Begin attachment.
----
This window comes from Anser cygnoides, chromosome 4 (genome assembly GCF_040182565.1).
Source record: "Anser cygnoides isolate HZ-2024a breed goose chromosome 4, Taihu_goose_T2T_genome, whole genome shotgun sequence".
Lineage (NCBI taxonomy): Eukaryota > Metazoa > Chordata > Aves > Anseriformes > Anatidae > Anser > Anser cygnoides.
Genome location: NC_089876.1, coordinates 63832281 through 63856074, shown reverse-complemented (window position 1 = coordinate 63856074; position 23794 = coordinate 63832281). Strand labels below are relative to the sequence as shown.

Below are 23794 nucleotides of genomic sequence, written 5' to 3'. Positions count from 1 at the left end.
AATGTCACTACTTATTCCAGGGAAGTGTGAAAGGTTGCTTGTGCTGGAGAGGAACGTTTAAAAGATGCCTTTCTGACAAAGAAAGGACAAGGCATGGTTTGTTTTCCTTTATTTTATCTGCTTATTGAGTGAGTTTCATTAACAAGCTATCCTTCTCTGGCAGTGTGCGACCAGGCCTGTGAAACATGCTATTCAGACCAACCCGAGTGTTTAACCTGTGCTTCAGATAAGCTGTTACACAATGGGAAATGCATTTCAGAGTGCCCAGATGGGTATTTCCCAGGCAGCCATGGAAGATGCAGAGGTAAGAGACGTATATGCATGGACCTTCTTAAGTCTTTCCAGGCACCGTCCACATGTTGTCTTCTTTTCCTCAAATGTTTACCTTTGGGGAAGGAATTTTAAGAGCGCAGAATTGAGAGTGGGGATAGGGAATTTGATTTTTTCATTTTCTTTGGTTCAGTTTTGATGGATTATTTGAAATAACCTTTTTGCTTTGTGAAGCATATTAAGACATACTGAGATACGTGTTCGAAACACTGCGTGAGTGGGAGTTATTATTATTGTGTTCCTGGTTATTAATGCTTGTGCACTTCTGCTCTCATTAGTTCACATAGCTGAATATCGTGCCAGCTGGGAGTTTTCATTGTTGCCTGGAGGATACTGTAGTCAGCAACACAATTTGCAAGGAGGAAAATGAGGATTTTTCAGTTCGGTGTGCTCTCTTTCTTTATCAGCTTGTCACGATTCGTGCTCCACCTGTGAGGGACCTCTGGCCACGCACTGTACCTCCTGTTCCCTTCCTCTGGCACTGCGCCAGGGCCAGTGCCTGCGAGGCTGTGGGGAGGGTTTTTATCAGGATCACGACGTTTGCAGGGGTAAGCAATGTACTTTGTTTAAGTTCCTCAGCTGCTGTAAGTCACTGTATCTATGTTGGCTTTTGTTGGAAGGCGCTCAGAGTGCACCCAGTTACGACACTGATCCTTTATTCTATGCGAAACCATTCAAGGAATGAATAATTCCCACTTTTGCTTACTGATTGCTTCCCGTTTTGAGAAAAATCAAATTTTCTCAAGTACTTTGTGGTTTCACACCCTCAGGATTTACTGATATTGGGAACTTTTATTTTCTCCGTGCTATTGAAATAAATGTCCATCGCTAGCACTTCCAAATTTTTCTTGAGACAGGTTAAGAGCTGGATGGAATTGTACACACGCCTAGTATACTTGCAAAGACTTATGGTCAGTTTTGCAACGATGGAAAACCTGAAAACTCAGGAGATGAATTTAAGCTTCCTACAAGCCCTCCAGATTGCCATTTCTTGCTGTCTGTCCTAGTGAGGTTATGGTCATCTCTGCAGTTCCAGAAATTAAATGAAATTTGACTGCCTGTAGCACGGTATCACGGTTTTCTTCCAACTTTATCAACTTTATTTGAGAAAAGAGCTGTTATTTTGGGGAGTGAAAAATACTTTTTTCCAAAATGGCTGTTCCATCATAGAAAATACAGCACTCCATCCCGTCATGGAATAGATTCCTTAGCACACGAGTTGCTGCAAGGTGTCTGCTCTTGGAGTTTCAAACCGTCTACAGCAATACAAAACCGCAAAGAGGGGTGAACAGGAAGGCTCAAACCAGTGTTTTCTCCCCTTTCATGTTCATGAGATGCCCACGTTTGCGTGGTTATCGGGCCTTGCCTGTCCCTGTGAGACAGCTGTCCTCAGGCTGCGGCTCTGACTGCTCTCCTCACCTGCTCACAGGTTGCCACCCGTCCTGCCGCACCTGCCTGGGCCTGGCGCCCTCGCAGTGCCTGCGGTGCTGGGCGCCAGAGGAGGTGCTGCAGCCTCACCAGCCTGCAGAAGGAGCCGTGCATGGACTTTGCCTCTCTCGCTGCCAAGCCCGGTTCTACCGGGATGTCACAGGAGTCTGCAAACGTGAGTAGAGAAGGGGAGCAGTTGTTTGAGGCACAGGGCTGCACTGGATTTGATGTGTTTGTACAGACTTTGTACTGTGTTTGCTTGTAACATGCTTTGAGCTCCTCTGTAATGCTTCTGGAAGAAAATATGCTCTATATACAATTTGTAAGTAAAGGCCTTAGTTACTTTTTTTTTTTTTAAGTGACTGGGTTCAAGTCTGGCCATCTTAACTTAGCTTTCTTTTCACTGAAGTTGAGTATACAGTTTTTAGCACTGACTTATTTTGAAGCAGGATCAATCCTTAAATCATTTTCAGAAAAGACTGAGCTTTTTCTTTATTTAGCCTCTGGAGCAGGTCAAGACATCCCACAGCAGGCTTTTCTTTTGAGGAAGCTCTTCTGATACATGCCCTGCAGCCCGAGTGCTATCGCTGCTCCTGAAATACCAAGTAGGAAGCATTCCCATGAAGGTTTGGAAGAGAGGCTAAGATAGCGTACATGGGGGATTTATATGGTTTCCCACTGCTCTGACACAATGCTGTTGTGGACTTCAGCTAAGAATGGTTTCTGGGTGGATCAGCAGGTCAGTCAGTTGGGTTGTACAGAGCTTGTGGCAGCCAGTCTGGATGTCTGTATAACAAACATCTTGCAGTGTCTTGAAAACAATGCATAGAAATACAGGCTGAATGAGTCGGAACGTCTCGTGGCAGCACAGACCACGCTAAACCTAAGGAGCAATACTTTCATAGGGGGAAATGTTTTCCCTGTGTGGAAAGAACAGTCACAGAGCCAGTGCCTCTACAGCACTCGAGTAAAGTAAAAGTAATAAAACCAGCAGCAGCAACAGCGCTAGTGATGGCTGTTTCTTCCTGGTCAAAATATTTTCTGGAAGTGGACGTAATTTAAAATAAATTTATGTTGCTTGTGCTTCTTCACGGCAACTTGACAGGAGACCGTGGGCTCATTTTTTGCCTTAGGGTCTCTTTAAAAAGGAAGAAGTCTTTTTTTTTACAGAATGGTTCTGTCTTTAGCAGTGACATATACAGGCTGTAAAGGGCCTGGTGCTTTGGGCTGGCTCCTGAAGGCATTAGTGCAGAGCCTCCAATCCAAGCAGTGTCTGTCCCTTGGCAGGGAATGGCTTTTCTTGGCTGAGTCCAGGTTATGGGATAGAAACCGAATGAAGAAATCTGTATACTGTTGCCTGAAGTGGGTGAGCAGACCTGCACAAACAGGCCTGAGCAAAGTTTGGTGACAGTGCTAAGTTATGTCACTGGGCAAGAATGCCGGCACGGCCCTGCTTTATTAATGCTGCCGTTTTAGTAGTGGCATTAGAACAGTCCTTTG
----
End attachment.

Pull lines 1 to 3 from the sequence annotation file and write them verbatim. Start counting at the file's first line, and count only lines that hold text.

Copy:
This window comes from Anser cygnoides, chromosome 4 (genome assembly GCF_040182565.1).
Source record: "Anser cygnoides isolate HZ-2024a breed goose chromosome 4, Taihu_goose_T2T_genome, whole genome shotgun sequence".
Lineage (NCBI taxonomy): Eukaryota > Metazoa > Chordata > Aves > Anseriformes > Anatidae > Anser > Anser cygnoides.